There are also efforts to create new humanitarian corridors around the cities of Kherson in the south, Chernihiv in the north and Kharkiv in the east. Russian forces are blockading Kharkiv and pushing their offensive in the south around three cities and towns, including the hometown of Ukraine’s president, Kryvyi Rih.

WHAT ABOUT RUSSIA’S CLAIMS THAT BIOWEAPONS ARE BEING DEVELOPED IN UKRAINE?

The U.N. Security Council will meet on Friday to discuss Russia’s baseless claims that the United States is conducting “military biological activities” in Ukraine.

The United Nations has said it has received no information that would back up the claim, but that hasn’t stopped it from proliferating.

The Pentagon issued a lengthy rebuttal to the claims Friday, saying it supports labs in Ukraine devoted to identifying and responding to biological threats. “Unlike Russia, the United States and Ukraine are not developing biological weapons,” it said.

China, meanwhile, is amplifying the unsubstantiated and inflammatory claims about Ukrainian bioweapons.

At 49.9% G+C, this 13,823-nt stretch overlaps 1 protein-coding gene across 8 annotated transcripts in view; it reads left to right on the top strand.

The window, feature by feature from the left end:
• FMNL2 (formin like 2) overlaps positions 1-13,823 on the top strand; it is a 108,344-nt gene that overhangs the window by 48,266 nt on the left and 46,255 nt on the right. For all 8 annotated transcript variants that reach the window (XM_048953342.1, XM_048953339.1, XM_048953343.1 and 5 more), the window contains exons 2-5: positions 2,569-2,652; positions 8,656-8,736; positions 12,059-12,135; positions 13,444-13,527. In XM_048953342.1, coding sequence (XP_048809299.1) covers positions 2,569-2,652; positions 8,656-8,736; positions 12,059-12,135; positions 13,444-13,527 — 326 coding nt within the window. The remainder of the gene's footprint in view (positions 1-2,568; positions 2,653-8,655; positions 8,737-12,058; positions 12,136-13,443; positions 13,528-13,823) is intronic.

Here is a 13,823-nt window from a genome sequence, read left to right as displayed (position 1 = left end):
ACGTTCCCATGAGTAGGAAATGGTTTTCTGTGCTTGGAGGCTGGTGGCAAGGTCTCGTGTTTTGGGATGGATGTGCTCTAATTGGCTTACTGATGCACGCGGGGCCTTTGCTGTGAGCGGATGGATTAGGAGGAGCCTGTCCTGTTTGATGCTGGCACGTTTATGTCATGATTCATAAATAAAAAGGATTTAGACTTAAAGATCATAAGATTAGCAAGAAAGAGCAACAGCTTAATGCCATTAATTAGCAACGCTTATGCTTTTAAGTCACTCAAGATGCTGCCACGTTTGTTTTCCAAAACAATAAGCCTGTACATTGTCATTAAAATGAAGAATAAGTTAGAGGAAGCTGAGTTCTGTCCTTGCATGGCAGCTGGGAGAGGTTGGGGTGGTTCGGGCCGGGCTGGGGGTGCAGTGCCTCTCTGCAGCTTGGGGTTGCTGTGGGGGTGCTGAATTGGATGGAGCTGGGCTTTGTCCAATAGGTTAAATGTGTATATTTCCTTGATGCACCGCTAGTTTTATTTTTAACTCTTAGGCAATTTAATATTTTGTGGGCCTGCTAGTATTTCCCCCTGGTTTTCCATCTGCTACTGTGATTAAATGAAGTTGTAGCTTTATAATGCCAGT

WHAT’S THE VIEW FROM INSIDE RUSSIA?

Putin said Friday that there are “certain positive developments” in Russia-Ukraine talks, without offering any details.

Putin hosted Belarus President Alexander Lukashenko, a close ally, in Moscow for talks on Friday. Putin said he would inform him about the situation in Ukraine and the talks.

Meanwhile, Twitter launched a privacy-protected version of its site to bypass surveillance and censorship after Russia restricted access to its service in the country.

ARE MORE SANCTIONS AGAINST RUSSIA HAPPENING?

U.S. President Joe Biden announced Friday an agreement with other nations to revoke Russia’s “most favored nation” trade status, allowing for higher tariffs to be imposed on Russian imports.

The U.S. also banned imports of Russian seafood, alcohol and diamonds.

Western nations have been largely united in punishing Russia economically. Other sanctions have already caused the ruble to plunge, foreign businesses to flee and prices in Russia to rise sharply. (AP)